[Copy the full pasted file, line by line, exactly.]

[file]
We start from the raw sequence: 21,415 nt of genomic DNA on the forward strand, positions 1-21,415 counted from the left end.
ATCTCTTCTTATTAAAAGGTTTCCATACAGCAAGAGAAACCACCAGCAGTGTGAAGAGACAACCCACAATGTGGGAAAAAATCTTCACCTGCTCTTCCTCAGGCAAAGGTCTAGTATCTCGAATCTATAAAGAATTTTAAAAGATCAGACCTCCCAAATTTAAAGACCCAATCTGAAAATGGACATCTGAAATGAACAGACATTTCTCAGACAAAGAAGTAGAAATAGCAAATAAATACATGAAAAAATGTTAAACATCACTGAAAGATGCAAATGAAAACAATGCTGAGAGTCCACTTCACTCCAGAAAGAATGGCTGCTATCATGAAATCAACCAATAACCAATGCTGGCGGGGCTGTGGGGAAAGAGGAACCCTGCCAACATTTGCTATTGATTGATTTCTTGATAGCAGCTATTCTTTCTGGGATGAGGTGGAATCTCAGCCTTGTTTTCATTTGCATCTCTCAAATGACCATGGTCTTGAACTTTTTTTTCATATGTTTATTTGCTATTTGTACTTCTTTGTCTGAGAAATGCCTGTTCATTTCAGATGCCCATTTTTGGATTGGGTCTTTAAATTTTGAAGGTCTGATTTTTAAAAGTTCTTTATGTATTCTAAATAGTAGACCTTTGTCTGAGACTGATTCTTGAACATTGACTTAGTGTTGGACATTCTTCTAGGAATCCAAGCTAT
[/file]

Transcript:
We start from the raw sequence: 21,415 nt of genomic DNA on the forward strand, positions 1-21,415 counted from the left end.
ATCTCTTCTTATTAAAAGGTTTCCATACAGCAAGAGAAACCACCAGCAGTGTGAAGAGACAACCCACAATGTGGGAAAAAATCTTCACCTGCTCTTCCTCAGGCAAAGGTCTAGTATCTCGAATCTATAAAGAATTTTAAAAGATCAGACCTCCCAAATTTAAAGACCCAATCTGAAAATGGACATCTGAAATGAACAGACATTTCTCAGACAAAGAAGTAGAAATAGCAAATAAATACATGAAAAAATGTTAAACATCACTGAAAGATGCAAATGAAAACAATGCTGAGAGTCCACTTCACTCCAGAAAGAATGGCTGCTATCATGAAATCAACCAATAACCAATGCTGGCGGGGCTGTGGGGAAAGAGGAACCCTGCCAACATTTGCTATTGATTGATTTCTTGATAGCAGCTATTCTTTCTGGGATGAGGTGGAATCTCAGCCTTGTTTTCATTTGCATCTCTCAAATGACCATGGTCTTGAACTTTTTTTTCATATGTTTATTTGCTATTTGTACTTCTTTGTCTGAGAAATGCCTGTTCATTTCAGATGCCCATTTTTGGATTGGGTCTTTAAATTTTGAAGGTCTGATTTTTAAAAGTTCTTTATGTATTCTAAATAGTAGACCTTTGTCTGAGACTGATTCTTGAACATTGACTTAGTGTTGGACATTCTTCTAGGAATCCAAGCTAT